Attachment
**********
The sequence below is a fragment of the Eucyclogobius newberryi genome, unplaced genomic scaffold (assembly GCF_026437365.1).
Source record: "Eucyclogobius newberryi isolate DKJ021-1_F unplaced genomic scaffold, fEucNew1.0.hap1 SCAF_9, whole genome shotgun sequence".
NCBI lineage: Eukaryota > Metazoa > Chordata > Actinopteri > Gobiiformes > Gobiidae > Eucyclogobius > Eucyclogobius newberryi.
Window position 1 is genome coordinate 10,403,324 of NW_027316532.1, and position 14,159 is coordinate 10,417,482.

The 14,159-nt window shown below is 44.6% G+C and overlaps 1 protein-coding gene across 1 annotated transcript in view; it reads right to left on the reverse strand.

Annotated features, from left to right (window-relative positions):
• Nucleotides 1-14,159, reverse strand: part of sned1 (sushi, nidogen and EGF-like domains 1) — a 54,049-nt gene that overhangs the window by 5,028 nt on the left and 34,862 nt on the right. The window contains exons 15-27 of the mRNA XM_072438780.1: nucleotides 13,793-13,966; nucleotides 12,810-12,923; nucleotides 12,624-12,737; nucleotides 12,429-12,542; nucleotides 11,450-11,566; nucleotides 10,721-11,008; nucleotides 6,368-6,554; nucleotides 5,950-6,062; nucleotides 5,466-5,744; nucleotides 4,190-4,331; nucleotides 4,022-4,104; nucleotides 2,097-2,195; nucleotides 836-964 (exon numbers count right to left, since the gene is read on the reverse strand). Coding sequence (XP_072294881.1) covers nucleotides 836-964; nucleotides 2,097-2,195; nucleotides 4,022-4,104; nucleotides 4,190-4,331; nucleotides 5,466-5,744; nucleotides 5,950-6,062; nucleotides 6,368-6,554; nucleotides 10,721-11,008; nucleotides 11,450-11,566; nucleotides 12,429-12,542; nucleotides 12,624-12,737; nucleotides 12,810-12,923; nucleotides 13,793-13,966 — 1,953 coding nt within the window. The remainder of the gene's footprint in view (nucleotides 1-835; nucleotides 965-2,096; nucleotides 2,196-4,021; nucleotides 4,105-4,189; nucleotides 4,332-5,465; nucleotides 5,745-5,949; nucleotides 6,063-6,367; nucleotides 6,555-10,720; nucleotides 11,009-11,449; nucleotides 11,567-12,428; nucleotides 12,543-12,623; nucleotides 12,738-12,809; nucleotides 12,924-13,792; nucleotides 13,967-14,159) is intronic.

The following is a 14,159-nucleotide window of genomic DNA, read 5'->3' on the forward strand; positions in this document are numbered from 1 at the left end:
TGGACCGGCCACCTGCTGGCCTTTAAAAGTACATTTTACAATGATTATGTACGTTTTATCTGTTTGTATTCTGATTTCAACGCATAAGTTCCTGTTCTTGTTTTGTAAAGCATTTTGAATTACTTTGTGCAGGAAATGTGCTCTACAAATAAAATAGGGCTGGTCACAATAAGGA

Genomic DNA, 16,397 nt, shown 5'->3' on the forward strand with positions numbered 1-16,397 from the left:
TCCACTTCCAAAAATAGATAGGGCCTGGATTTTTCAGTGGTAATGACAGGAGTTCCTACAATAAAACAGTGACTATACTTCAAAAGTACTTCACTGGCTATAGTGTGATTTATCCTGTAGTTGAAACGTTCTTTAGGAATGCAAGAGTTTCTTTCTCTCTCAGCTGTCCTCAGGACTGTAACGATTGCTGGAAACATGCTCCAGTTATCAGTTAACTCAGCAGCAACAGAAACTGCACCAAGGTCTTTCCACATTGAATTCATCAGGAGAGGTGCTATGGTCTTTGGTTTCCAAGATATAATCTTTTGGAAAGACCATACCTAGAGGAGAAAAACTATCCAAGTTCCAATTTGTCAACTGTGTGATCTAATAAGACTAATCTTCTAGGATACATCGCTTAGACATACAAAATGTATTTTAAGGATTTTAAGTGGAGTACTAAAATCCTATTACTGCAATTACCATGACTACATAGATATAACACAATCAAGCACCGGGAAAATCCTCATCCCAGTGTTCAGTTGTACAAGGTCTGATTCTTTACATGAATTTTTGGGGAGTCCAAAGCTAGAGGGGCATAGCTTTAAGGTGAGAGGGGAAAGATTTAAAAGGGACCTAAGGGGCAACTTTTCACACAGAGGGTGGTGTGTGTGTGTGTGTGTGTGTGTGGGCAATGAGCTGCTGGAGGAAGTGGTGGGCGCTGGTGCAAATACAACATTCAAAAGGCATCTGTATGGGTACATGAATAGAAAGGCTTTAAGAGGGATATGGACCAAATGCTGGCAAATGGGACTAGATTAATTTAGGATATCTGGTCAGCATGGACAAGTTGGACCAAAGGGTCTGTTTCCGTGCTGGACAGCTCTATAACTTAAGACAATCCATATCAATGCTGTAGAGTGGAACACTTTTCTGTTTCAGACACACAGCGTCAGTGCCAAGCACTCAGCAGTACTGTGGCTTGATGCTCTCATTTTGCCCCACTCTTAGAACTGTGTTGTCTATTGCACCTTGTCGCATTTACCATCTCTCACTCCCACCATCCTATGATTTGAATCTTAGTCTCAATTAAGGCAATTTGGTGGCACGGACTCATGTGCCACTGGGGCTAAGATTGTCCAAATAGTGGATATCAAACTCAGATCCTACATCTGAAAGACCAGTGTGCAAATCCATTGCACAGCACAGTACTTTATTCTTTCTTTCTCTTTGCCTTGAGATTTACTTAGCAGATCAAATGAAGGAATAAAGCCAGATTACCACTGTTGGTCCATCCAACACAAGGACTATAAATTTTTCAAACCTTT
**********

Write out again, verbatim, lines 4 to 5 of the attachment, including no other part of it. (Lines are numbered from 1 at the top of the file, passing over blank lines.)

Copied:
Window position 1 is genome coordinate 10,403,324 of NW_027316532.1, and position 14,159 is coordinate 10,417,482.

The 14,159-nt window shown below is 44.6% G+C and overlaps 1 protein-coding gene across 1 annotated transcript in view; it reads right to left on the reverse strand.